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Common Gynecologic Symptoms

Two of the most common gynecologic symptoms that women experience are pain and excessive or irregular menstrual bleeding.1 Before a medical appointment, it is helpful to track and document your symptoms - the location, frequency, intensity, etc. The more specific you can be in describing your symptoms, the more helpful this will be for your doctor in diagnosing your condition. Bring this information to your appointment. It will help your doctor diagnose your gynecologic condition and offer you the most appropriate treatment options for your condition.


Pain can be described in many ways. Intensity of pain is commonly measured with a simple 0-10 point scale where 0 equals no pain and 10 is the worst pain imaginable. Describing your pain can help your doctor pinpoint the condition. Each of the following descriptions of pain may indicate a different gynecologic condition:

  • Pelvic discomfort
  • Pelvic pressure
  • Abdominal tenderness
  • Abdominal cramps
  • Back ache
  • Back pain
  • Painful urination and/or bowel movements
  • Pain during intercourse 2,4


Monthly menstrual bleeding (your period) is different for each woman. It is important to describe what is normal for you, how often you have your period, how long it usually lasts, and how heavy it usually is. Remember that bleeding patterns can be different before and after childbirth, with age, and with any medications you regularly take. Abnormal bleeding must be compared to what is normal for you. The following are examples of bleeding patterns that may be patterns of specific gynecologic conditions:

  • Excessively heavy or abnormal bleeding
  • Bleeding longer than 7 days
  • Periods more frequent than 21 days
  • Periods more than 35 days apart
  • Spotting/bleeding between periods
  • Spotting/bleeding after menopause
  • Passing blood clots
  • Painful bleeding
  • Bleeding after intercourse
  • Vaginal bleeding (vs. uterine bleeding)
  • Vaginal discharge tinged with blood 4

Other Symptoms

There are other symptoms that can stand alone or accompany pain and bleeding. They also need to be described, in order for your doctor to accurately diagnose your condition:

  • Difficulty with urination or bowel movements
  • Improper bowel/bladder function
  • Infertility
  • Feeling of pressure on your bladder or rectum
  • Slipping or dropping of your vagina or uterus
  • Feeling heaviness or pressure in your pelvis
  • Constant abdominal pressure
  • Swelling or bloating
  • Urinary urgency (feeling the need to go)
  • Recurrent urinary tract infections
  • Pain while standing or walking 5

Talk to Your Doctor

If something doesn't seem right, see your doctor. The symptoms listed above can occur alone or in combination with each other. These symptoms may potentially indicate the presence of endometriosis / adenomyosis, uterine fibroids, uterine prolapse or, possibly, cancer.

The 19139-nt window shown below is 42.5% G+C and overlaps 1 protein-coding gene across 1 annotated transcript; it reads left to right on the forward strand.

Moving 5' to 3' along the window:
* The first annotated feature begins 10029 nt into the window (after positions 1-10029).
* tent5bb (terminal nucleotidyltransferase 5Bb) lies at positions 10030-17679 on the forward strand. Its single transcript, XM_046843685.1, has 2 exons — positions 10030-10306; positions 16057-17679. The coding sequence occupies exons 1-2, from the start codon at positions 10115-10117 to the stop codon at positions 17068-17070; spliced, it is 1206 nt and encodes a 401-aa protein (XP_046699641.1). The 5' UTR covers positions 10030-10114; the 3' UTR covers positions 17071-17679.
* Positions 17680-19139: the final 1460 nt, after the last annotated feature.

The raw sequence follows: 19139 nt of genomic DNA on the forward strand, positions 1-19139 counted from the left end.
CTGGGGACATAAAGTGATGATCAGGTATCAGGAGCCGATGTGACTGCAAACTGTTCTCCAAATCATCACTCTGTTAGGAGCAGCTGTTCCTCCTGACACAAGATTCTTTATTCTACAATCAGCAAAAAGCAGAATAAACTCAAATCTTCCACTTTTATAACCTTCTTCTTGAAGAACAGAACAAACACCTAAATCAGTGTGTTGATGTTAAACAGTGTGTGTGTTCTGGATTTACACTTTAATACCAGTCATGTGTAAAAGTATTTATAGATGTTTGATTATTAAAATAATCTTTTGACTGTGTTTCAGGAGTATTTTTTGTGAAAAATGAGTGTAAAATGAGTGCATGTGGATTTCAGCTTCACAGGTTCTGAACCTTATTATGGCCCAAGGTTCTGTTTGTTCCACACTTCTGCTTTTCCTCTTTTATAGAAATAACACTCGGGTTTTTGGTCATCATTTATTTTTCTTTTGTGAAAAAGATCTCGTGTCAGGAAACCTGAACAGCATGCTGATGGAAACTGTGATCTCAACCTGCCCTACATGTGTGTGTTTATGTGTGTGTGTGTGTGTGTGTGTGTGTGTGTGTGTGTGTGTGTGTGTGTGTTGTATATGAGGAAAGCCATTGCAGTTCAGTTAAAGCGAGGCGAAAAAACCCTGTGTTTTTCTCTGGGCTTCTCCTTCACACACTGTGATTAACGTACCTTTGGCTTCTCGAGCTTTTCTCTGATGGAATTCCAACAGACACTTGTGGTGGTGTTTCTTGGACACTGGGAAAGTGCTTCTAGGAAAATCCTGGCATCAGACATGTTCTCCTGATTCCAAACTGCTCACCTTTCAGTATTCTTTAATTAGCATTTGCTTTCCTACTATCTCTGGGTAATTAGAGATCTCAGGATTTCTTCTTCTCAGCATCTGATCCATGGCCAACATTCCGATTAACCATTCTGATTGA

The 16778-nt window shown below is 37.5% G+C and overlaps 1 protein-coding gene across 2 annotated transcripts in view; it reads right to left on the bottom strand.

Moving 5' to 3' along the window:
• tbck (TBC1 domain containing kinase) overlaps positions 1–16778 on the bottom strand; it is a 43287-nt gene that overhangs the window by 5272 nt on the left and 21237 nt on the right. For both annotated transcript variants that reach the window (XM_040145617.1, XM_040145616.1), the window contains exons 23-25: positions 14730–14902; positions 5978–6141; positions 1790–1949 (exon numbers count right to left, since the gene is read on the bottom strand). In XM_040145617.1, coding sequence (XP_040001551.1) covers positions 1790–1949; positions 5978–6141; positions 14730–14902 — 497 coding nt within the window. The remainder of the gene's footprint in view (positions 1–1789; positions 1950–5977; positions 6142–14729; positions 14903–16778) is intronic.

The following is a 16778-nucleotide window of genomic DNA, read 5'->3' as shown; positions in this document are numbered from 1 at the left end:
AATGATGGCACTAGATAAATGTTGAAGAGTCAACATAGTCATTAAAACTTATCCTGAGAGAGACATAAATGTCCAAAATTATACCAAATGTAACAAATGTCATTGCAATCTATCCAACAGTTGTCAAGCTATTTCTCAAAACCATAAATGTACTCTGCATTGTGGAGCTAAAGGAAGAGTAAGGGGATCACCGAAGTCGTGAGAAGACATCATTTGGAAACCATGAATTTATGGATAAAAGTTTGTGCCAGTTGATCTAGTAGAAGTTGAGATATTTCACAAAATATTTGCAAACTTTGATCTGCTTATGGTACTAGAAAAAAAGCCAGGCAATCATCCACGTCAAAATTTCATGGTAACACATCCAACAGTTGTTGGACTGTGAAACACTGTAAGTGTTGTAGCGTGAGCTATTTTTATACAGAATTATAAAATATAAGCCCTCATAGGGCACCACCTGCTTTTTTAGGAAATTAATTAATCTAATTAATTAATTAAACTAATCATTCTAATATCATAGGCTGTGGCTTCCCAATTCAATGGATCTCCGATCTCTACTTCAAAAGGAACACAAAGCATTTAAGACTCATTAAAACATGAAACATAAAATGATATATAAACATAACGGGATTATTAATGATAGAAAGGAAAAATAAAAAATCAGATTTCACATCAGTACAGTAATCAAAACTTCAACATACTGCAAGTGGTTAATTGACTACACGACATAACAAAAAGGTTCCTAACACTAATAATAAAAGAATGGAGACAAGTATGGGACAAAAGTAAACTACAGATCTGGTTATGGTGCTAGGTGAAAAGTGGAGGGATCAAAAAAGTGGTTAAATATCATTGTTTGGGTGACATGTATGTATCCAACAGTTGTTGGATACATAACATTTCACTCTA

You can learn more about each of those conditions here on this site. However, this information is not a substitute for your doctor's advice. Communicating your symptoms in detail with your doctor will help your doctor make an accurate diagnosis and provide you with the most appropriate treatment options for your condition.



All surgery presents risk, including da Vinci Surgery. Results, including cosmetic results, may vary. Serious complications may occur in any surgery, up to and including death. Examples of serious and life-threatening complications, which may require hospitalization, include injury to tissues or organs; bleeding; infection, and internal scarring that can cause long-lasting dysfunction or pain. Temporary pain or nerve injury has been linked to the inverted position often used during abdominal and pelvic surgery. Patients should understand that risks of surgery include potential for human error and potential for equipment failure. Risk specific to minimally invasive surgery may include: a longer operative time; the need to convert the procedure to an open approach; or the need for additional or larger incision sites. Converting the procedure to open could mean a longer operative time, long time under anesthesia, and could lead to increased complications. Research suggests that there may be an increased risk of incision-site hernia with single-incision surgery. Patients who bleed easily, have abnormal blood clotting, are pregnant or morbidly obese are typically not candidates for minimally invasive surgery, including da Vinci Surgery. Other surgical approaches are available. Patients should review the risks associated with all surgical approaches. They should talk to their doctors about their surgical experience and to decide if da Vinci is right for them. For more complete information on surgical risks, safety and indications for use, please refer to

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U 07/09/2012

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